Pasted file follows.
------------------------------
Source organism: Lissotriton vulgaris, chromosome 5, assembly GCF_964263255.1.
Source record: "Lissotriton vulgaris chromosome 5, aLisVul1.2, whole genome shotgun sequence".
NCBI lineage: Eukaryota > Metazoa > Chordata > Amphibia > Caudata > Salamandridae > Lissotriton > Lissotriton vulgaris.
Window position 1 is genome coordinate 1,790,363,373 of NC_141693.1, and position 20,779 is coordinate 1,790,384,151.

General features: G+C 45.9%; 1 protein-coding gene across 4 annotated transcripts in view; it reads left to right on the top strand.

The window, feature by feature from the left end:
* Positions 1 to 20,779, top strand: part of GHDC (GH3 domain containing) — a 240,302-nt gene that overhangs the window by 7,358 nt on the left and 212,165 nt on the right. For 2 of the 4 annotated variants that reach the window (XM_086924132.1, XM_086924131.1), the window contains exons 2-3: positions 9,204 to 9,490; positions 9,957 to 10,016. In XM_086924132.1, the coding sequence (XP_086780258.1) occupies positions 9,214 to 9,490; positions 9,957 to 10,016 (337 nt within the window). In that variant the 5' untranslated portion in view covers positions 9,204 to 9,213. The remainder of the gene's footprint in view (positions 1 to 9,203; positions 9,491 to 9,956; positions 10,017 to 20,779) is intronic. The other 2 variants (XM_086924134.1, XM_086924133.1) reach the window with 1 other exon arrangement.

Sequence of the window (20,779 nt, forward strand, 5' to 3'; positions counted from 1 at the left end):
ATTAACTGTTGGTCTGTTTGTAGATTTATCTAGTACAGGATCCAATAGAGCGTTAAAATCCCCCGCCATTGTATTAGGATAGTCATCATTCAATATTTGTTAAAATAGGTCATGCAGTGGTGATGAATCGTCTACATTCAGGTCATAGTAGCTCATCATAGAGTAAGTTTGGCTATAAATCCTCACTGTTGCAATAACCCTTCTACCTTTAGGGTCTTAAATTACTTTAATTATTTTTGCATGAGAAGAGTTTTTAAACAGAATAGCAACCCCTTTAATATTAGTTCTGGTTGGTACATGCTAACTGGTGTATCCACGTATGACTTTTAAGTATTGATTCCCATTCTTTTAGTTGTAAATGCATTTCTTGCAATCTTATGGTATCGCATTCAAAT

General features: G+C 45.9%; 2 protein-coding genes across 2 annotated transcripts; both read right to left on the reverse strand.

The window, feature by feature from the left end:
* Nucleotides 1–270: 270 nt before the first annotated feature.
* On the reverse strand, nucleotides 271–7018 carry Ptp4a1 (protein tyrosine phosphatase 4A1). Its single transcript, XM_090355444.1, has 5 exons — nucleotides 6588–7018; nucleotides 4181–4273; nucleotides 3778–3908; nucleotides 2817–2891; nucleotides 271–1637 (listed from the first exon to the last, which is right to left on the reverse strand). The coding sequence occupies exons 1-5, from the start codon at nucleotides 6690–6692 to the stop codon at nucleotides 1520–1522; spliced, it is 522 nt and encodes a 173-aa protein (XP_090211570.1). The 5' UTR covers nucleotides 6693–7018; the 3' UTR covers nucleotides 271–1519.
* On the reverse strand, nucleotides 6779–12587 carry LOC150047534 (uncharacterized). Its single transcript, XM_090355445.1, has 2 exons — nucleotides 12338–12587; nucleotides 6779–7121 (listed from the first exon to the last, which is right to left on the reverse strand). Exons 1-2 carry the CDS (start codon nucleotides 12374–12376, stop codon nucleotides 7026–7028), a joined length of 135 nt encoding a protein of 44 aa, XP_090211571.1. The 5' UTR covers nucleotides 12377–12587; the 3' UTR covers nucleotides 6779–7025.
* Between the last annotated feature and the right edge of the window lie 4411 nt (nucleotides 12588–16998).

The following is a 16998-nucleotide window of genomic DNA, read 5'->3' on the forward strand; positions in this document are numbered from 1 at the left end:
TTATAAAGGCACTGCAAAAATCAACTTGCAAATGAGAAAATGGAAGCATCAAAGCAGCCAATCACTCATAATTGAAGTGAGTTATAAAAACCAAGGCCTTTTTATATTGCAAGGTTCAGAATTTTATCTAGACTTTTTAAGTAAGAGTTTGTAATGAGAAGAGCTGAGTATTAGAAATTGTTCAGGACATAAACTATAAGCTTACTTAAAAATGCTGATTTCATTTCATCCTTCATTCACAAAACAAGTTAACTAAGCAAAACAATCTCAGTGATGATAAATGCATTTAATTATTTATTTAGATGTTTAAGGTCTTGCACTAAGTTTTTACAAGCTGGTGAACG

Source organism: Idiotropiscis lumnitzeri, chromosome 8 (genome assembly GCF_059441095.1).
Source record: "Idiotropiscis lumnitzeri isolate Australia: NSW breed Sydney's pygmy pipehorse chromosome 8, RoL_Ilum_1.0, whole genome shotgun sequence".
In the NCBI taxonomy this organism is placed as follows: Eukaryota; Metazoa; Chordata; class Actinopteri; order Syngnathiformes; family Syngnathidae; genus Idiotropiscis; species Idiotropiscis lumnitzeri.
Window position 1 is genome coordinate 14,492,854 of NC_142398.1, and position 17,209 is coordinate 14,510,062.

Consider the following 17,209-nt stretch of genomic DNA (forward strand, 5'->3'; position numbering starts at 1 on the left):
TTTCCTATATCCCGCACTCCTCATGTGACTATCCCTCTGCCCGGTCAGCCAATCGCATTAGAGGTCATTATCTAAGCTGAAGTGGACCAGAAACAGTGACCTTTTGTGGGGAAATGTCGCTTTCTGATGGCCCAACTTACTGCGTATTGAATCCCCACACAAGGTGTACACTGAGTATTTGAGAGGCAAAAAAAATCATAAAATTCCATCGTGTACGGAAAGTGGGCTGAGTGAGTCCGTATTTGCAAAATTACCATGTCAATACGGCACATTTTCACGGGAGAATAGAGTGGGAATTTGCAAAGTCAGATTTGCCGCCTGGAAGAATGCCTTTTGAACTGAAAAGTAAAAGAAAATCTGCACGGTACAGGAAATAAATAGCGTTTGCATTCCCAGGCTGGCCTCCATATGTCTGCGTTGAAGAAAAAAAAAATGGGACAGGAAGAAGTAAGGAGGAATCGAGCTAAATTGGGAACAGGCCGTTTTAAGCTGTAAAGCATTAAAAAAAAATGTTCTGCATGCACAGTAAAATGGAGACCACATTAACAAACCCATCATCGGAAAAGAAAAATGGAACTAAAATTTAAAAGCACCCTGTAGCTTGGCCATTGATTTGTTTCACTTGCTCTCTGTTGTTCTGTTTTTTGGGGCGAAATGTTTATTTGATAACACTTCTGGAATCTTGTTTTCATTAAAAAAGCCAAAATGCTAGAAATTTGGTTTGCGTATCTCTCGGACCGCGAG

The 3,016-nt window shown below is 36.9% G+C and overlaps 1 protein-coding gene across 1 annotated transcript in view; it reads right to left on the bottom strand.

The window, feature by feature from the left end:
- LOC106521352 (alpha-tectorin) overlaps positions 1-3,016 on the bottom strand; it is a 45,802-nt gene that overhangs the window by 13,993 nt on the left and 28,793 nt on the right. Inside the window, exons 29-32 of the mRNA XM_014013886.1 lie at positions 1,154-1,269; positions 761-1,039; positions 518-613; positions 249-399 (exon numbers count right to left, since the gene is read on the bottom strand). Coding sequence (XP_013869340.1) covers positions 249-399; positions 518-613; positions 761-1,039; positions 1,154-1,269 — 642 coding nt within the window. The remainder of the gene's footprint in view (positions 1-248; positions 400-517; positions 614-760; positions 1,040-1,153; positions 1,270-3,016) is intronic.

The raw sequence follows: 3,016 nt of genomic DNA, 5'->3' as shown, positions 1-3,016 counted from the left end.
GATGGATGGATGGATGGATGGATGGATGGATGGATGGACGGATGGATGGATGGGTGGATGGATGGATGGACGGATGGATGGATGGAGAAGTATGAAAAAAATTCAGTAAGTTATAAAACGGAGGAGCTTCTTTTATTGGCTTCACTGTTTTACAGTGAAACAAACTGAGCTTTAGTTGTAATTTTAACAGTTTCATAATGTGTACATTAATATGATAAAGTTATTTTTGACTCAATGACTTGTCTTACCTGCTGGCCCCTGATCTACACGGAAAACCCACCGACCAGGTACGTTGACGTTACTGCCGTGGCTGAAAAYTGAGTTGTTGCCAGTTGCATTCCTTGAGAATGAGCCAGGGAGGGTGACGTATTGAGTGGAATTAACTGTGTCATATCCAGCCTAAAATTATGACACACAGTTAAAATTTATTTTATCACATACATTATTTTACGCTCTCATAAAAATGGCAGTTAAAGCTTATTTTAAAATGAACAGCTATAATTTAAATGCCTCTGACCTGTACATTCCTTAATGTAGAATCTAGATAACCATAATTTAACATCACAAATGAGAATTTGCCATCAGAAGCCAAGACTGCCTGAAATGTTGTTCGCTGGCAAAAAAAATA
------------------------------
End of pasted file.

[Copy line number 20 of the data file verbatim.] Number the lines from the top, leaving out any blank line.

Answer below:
In the NCBI taxonomy this organism is placed as follows: Eukaryota; Metazoa; Chordata; class Actinopteri; order Syngnathiformes; family Syngnathidae; genus Idiotropiscis; species Idiotropiscis lumnitzeri.